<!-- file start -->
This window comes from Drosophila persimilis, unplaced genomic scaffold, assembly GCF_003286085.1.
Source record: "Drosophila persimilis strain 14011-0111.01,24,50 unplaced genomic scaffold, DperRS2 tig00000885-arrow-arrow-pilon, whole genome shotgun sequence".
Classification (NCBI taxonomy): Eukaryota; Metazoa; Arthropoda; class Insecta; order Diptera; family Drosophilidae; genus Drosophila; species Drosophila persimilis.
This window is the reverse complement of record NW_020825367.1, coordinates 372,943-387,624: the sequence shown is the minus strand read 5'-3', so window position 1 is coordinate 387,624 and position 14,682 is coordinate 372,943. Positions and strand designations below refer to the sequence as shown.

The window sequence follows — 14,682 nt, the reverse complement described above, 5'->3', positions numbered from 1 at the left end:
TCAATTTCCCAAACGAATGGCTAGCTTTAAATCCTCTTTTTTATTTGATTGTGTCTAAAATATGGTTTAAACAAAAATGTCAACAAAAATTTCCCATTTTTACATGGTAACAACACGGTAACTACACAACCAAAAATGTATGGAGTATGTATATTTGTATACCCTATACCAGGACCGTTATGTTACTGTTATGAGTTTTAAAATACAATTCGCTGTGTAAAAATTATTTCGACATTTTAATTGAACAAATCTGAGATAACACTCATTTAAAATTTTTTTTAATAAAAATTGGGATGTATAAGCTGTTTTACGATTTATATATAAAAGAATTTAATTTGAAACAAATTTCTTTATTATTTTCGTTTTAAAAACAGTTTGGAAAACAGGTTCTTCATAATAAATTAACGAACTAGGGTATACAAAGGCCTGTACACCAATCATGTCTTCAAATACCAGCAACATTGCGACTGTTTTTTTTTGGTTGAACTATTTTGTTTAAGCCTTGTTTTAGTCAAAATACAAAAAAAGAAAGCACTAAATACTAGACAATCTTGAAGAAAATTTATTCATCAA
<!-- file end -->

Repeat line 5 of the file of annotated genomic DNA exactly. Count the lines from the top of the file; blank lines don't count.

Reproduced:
The window sequence follows — 14,682 nt, the reverse complement described above, 5'->3', positions numbered from 1 at the left end: